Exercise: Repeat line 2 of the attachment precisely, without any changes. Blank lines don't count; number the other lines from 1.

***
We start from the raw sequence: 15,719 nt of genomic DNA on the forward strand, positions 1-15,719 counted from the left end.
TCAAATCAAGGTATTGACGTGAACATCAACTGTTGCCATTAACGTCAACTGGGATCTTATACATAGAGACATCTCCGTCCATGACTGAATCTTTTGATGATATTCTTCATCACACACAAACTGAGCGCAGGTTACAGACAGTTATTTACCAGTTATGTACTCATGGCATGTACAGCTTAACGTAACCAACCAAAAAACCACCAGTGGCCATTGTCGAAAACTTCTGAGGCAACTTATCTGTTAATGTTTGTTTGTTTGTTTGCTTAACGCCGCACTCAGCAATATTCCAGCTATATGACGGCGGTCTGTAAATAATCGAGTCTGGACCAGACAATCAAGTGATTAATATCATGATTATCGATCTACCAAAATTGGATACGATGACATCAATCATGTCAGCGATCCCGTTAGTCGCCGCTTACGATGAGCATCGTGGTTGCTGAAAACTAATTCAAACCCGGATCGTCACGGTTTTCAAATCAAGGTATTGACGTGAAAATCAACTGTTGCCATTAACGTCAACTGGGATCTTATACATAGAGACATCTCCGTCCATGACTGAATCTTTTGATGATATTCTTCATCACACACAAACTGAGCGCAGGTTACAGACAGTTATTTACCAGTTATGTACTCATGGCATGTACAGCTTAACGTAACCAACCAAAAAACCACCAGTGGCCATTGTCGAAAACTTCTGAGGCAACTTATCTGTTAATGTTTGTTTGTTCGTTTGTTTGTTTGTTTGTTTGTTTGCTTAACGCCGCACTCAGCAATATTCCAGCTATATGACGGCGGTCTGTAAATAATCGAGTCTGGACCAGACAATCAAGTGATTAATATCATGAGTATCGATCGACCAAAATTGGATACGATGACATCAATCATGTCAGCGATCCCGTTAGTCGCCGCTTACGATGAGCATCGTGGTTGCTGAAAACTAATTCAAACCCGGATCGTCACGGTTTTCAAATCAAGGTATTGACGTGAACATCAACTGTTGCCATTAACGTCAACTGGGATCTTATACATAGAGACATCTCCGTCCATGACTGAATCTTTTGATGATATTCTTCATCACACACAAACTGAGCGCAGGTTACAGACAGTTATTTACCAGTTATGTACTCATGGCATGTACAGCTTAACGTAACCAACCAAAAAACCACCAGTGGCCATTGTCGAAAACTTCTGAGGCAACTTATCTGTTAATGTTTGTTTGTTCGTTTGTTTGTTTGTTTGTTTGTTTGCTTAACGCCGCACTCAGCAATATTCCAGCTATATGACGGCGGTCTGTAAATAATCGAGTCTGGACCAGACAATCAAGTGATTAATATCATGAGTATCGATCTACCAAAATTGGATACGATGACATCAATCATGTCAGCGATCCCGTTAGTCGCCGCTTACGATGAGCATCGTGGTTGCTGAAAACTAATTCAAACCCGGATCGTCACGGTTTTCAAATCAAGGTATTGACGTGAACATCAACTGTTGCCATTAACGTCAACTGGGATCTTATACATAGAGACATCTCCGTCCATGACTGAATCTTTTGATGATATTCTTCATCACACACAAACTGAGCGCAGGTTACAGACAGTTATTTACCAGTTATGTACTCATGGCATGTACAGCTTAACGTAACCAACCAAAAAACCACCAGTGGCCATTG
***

TCAAATCAAGGTATTGACGTGAACATCAACTGTTGCCATTAACGTCAACTGGGATCTTATACATAGAGACATCTCCGTCCATGACTGAATCTTTTGATGATATTCTTCATCACACACAAACTGAGCGCAGGTTACAGACAGTTATTTACCAGTTATGTACTCATGGCATGTACAGCTTAACGTAACCAACCAAAAAACCACCAGTGGCCATTGTCGAAAACTTCTGAGGCAACTTATCTGTTAATGTTTGTTTGTTTGTTTGCTTAACGCCGCACTCAGCAATATTCCAGCTATATGACGGCGGTCTGTAAATAATCGAGTCTGGACCAGACAATCAAGTGATTAATATCATGATTATCGATCTACCAAAATTGGATACGATGACATCAATCATGTCAGCGATCCCGTTAGTCGCCGCTTACGATGAGCATCGTGGTTGCTGAAAACTAATTCAAACCCGGATCGTCACGGTTTTCAAATCAAGGTATTGACGTGAAAATCAACTGTTGCCATTAACGTCAACTGGGATCTTATACATAGAGACATCTCCGTCCATGACTGAATCTTTTGATGATATTCTTCATCACACACAAACTGAGCGCAGGTTACAGACAGTTATTTACCAGTTATGTACTCATGGCATGTACAGCTTAACGTAACCAACCAAAAAACCACCAGTGGCCATTGTCGAAAACTTCTGAGGCAACTTATCTGTTAATGTTTGTTTGTTCGTTTGTTTGTTTGTTTGTTTGTTTGCTTAACGCCGCACTCAGCAATATTCCAGCTATATGACGGCGGTCTGTAAATAATCGAGTCTGGACCAGACAATCAAGTGATTAATATCATGAGTATCGATCGACCAAAATTGGATACGATGACATCAATCATGTCAGCGATCCCGTTAGTCGCCGCTTACGATGAGCATCGTGGTTGCTGAAAACTAATTCAAACCCGGATCGTCACGGTTTTCAAATCAAGGTATTGACGTGAACATCAACTGTTGCCATTAACGTCAACTGGGATCTTATACATAGAGACATCTCCGTCCATGACTGAATCTTTTGATGATATTCTTCATCACACACAAACTGAGCGCAGGTTACAGACAGTTATTTACCAGTTATGTACTCATGGCATGTACAGCTTAACGTAACCAACCAAAAAACCACCAGTGGCCATTGTCGAAAACTTCTGAGGCAACTTATCTGTTAATGTTTGTTTGTTCGTTTGTTTGTTTGTTTGTTTGTTTGCTTAACGCCGCACTCAGCAATATTCCAGCTATATGACGGCGGTCTGTAAATAATCGAGTCTGGACCAGACAATCAAGTGATTAATATCATGAGTATCGATCTACCAAAATTGGATACGATGACATCAATCATGTCAGCGATCCCGTTAGTCGCCGCTTACGATGAGCATCGTGGTTGCTGAAAACTAATTCAAACCCGGATCGTCACGGTTTTCAAATCAAGGTATTGACGTGAACATCAACTGTTGCCATTAACGTCAACTGGGATCTTATACATAGAGACATCTCCGTCCATGACTGAATCTTTTGATGATATTCTTCATCACACACAAACTGAGCGCAGGTTACAGACAGTTATTTACCAGTTATGTACTCATGGCATGTACAGCTTAACGTAACCAACCAAAAAACCACCAGTGGCCATTG